In the Subcultural-Evolution model, in this way the cult of Ganesh emerges in the Indian Hindu community in Trinidad through a number of factors, and like Stark & Bainbridge predict, it reaches a point of failure due to the exchanging of compensators. Ganesh becomes a leader within the Indian community on Trinidad; he first becomes a healer, and spiritual writer, and then through that popularity he becomes a member of parliament. However, after Ganesh moves from being the mystic masseur to being a representative of the government he quickly falls from grace with the people who were once his
closest followers. He cannot return to being the mystic masseur after the people have lost some of their faith in him. Therefore the cult diminishes until he visits oxford where he is now known only as a foreign dignitary, whom Pratap does not recognize by the name he is using now.

The film The Mystic Masseur sees the rise and fall of a cult leader within a subculture. Ganesh moves through many roles and titles or positions through the movie with an ease of a snake-oil salesman, who changes his pitch for each town or state he is visiting. The cult rises up around Ganesh and it also falls down around him during the progression of the film. As such, this is a religious film showing a Hindu personality cult localized to a specific place and subculture.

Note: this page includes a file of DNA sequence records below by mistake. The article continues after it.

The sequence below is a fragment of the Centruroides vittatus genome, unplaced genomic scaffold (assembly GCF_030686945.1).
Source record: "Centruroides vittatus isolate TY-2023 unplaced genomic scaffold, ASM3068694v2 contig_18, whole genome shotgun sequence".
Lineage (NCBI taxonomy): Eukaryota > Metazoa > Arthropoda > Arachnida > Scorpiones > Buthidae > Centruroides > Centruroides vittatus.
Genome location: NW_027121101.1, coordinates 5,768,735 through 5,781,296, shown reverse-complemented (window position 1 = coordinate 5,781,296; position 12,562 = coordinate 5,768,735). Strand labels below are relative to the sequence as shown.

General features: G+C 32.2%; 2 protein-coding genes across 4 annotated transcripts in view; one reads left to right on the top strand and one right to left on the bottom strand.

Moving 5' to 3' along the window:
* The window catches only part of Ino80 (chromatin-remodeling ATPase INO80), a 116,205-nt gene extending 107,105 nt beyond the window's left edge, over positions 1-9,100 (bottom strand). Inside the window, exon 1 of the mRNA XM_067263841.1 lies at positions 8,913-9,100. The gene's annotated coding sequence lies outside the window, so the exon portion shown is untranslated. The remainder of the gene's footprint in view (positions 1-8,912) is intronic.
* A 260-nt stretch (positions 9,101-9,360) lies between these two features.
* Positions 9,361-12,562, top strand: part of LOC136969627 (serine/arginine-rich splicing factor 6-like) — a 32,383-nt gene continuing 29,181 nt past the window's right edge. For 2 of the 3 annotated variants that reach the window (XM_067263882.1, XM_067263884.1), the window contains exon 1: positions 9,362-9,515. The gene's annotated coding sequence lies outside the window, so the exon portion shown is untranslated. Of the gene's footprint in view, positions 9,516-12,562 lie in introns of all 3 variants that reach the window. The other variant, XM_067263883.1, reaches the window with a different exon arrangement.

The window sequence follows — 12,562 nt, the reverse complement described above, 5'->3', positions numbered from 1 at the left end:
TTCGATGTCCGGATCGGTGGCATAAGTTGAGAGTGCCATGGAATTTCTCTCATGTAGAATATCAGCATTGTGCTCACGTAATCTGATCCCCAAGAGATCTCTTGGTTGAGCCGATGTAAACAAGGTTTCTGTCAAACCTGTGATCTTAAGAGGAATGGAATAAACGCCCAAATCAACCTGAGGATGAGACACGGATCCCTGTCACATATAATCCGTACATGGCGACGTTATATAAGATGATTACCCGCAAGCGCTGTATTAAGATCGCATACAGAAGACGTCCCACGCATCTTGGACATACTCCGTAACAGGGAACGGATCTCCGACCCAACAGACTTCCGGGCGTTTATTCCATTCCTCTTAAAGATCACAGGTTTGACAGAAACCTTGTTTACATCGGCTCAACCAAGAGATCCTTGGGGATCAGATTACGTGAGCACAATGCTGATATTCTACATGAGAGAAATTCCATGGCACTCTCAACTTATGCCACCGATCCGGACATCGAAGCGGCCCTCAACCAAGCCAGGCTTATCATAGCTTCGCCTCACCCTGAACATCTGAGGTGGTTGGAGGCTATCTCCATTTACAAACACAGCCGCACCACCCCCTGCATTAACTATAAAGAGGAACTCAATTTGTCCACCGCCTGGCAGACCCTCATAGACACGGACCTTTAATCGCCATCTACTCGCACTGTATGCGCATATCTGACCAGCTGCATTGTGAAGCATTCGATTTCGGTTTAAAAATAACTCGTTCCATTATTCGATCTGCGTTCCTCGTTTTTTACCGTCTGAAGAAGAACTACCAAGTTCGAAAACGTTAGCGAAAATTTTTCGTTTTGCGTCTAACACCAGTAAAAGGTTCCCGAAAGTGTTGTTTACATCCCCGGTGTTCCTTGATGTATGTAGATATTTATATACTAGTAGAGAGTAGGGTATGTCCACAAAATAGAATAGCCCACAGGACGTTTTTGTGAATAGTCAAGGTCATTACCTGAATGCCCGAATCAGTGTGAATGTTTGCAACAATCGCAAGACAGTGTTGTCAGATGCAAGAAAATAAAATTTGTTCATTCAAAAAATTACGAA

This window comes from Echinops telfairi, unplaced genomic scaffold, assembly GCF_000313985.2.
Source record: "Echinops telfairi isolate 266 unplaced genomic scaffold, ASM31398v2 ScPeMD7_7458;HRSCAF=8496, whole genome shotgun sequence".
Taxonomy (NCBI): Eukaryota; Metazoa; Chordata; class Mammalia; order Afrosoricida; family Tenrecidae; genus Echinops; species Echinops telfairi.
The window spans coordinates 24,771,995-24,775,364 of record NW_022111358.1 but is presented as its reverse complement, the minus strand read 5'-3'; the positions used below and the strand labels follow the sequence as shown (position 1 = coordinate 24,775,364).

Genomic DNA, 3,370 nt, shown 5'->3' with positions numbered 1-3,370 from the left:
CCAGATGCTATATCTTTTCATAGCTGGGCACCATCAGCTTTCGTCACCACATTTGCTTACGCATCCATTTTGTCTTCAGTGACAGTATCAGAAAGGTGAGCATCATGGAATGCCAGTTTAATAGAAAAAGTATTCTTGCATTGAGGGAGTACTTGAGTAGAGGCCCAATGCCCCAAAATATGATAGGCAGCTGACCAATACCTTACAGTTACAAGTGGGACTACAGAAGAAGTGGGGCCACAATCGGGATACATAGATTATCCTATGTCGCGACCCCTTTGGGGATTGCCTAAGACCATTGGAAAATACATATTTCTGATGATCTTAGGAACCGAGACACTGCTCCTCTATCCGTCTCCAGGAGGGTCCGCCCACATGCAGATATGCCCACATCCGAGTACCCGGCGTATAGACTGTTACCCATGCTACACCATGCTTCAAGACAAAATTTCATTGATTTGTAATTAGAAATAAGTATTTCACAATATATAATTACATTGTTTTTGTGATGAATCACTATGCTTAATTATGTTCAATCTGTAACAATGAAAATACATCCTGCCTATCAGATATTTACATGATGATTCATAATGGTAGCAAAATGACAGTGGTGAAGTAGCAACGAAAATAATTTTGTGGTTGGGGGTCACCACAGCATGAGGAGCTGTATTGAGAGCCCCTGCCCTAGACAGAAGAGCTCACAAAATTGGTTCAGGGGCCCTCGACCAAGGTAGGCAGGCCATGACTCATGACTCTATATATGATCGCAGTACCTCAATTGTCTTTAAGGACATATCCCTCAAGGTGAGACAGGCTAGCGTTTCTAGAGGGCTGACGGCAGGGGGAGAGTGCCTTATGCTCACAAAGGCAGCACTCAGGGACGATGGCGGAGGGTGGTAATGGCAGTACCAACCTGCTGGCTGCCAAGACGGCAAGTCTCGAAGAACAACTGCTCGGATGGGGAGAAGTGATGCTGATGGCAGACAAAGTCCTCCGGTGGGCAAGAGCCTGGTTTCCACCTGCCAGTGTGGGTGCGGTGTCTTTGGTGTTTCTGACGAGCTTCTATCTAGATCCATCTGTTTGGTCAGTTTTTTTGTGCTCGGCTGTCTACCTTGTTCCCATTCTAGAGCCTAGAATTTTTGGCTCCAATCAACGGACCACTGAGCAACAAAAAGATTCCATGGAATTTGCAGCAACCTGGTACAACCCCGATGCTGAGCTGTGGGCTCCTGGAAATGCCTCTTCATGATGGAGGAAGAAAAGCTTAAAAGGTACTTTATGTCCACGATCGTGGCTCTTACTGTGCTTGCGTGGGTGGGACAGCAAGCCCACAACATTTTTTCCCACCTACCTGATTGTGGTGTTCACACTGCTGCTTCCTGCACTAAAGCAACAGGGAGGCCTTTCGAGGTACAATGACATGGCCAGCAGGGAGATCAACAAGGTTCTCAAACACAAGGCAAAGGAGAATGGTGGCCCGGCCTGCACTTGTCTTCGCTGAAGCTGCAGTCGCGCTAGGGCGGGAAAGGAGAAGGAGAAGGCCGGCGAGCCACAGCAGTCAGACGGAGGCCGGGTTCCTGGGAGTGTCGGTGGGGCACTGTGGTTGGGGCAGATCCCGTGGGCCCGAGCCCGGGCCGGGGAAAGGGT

Bainbridge & Stark Cult Formation: Three Compatible Models 1979
IBID. P.288
IDIB p.291,292


Bainbridge, William S
& Stark, Rodney
Cult Formation: Three Compatible Models

(First Written for RS266 Religion in Popular Film Fall 2007.)

Tuesday 18 March 2008

Cursillo 50 Years of Challenge In North America

Cursillo 50 Years of Challenge

The Cursillo, or Cursillo de cristianidad, -the little course in Christianity- started fifty years ago, in the format that we know it in today. But just what it is, who is involved, how it spreads, and where it is going are questions that are hard to answer. Even for those who have made a weekend, Cursillistas, the answers are not clear cut. I will be looking at some of the history, format and direction of this group. But most importantly I will be looking at
it's purpose, it's goal.
Cursillo started as a renewal movement among men in Spain. The first course, that resembles those of today, was run in January 1949. Within a very short time, the need for weekends for women was recognised. By 1952 the course was taking place in the States, both in Spanish and in English. It grew out of a need for men to become more involved in the church again. It was brought to the US by Spanish airmen who were training in Texas.